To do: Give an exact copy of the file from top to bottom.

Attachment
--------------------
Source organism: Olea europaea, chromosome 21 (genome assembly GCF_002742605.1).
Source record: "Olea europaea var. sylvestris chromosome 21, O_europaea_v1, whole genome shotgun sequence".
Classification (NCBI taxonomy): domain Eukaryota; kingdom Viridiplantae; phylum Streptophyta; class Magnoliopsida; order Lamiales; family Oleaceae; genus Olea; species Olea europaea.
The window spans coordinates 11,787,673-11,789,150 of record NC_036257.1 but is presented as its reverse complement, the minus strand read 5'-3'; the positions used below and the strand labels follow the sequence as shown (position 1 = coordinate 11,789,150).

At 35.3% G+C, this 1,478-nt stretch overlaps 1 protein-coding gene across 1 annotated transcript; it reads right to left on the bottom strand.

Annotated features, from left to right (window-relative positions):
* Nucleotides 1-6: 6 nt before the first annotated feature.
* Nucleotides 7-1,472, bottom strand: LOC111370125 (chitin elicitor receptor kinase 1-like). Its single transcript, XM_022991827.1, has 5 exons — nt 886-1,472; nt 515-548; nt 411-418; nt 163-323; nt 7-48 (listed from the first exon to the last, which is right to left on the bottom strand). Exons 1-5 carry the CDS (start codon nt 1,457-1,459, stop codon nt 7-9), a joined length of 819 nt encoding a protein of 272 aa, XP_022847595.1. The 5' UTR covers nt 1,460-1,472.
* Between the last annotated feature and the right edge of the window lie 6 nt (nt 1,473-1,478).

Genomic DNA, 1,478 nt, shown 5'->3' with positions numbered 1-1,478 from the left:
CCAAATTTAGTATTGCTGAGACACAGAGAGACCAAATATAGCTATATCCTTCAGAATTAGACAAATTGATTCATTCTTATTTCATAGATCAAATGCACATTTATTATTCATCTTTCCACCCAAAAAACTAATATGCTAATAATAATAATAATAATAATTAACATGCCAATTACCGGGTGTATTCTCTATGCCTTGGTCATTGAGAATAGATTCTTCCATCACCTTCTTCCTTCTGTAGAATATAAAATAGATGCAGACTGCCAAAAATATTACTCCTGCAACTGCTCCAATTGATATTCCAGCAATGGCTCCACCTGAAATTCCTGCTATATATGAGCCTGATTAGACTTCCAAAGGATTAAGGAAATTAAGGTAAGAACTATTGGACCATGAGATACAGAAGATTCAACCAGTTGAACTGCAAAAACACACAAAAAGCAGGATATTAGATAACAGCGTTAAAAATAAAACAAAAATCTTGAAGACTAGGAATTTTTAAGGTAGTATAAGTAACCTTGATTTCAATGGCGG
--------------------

Source organism: Olea europaea, chromosome 21 (genome assembly GCF_002742605.1).
Source record: "Olea europaea var. sylvestris chromosome 21, O_europaea_v1, whole genome shotgun sequence".
Classification (NCBI taxonomy): domain Eukaryota; kingdom Viridiplantae; phylum Streptophyta; class Magnoliopsida; order Lamiales; family Oleaceae; genus Olea; species Olea europaea.
The window spans coordinates 11,787,673-11,789,150 of record NC_036257.1 but is presented as its reverse complement, the minus strand read 5'-3'; the positions used below and the strand labels follow the sequence as shown (position 1 = coordinate 11,789,150).

At 35.3% G+C, this 1,478-nt stretch overlaps 1 protein-coding gene across 1 annotated transcript; it reads right to left on the bottom strand.

Annotated features, from left to right (window-relative positions):
* Nucleotides 1-6: 6 nt before the first annotated feature.
* Nucleotides 7-1,472, bottom strand: LOC111370125 (chitin elicitor receptor kinase 1-like). Its single transcript, XM_022991827.1, has 5 exons — nt 886-1,472; nt 515-548; nt 411-418; nt 163-323; nt 7-48 (listed from the first exon to the last, which is right to left on the bottom strand). Exons 1-5 carry the CDS (start codon nt 1,457-1,459, stop codon nt 7-9), a joined length of 819 nt encoding a protein of 272 aa, XP_022847595.1. The 5' UTR covers nt 1,460-1,472.
* Between the last annotated feature and the right edge of the window lie 6 nt (nt 1,473-1,478).

Genomic DNA, 1,478 nt, shown 5'->3' with positions numbered 1-1,478 from the left:
CCAAATTTAGTATTGCTGAGACACAGAGAGACCAAATATAGCTATATCCTTCAGAATTAGACAAATTGATTCATTCTTATTTCATAGATCAAATGCACATTTATTATTCATCTTTCCACCCAAAAAACTAATATGCTAATAATAATAATAATAATAATTAACATGCCAATTACCGGGTGTATTCTCTATGCCTTGGTCATTGAGAATAGATTCTTCCATCACCTTCTTCCTTCTGTAGAATATAAAATAGATGCAGACTGCCAAAAATATTACTCCTGCAACTGCTCCAATTGATATTCCAGCAATGGCTCCACCTGAAATTCCTGCTATATATGAGCCTGATTAGACTTCCAAAGGATTAAGGAAATTAAGGTAAGAACTATTGGACCATGAGATACAGAAGATTCAACCAGTTGAACTGCAAAAACACACAAAAAGCAGGATATTAGATAACAGCGTTAAAAATAAAACAAAAATCTTGAAGACTAGGAATTTTTAAGGTAGTATAAGTAACCTTGATTTCAATGGCGG